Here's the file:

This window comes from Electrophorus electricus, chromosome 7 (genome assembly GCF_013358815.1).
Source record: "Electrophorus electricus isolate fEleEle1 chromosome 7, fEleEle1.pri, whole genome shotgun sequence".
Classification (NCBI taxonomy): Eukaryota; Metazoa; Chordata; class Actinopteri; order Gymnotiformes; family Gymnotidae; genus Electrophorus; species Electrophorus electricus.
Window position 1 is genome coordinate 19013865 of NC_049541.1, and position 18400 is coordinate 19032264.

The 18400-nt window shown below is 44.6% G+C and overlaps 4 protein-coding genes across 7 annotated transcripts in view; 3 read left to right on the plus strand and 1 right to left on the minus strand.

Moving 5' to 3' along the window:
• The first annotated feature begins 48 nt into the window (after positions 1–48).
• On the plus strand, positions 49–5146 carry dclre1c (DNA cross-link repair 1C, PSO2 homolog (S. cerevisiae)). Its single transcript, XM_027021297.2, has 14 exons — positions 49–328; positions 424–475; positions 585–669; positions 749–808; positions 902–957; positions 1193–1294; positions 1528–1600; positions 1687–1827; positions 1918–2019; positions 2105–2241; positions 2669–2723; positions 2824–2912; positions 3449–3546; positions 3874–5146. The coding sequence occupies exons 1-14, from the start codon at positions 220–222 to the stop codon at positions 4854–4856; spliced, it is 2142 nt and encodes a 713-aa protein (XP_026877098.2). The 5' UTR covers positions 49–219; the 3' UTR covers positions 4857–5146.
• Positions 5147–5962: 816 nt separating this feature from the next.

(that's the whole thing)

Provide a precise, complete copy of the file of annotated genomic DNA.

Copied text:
This window comes from Electrophorus electricus, chromosome 7 (genome assembly GCF_013358815.1).
Source record: "Electrophorus electricus isolate fEleEle1 chromosome 7, fEleEle1.pri, whole genome shotgun sequence".
Classification (NCBI taxonomy): Eukaryota; Metazoa; Chordata; class Actinopteri; order Gymnotiformes; family Gymnotidae; genus Electrophorus; species Electrophorus electricus.
Window position 1 is genome coordinate 19013865 of NC_049541.1, and position 18400 is coordinate 19032264.

The 18400-nt window shown below is 44.6% G+C and overlaps 4 protein-coding genes across 7 annotated transcripts in view; 3 read left to right on the plus strand and 1 right to left on the minus strand.

Moving 5' to 3' along the window:
• The first annotated feature begins 48 nt into the window (after positions 1–48).
• On the plus strand, positions 49–5146 carry dclre1c (DNA cross-link repair 1C, PSO2 homolog (S. cerevisiae)). Its single transcript, XM_027021297.2, has 14 exons — positions 49–328; positions 424–475; positions 585–669; positions 749–808; positions 902–957; positions 1193–1294; positions 1528–1600; positions 1687–1827; positions 1918–2019; positions 2105–2241; positions 2669–2723; positions 2824–2912; positions 3449–3546; positions 3874–5146. The coding sequence occupies exons 1-14, from the start codon at positions 220–222 to the stop codon at positions 4854–4856; spliced, it is 2142 nt and encodes a 713-aa protein (XP_026877098.2). The 5' UTR covers positions 49–219; the 3' UTR covers positions 4857–5146.
• Positions 5147–5962: 816 nt separating this feature from the next.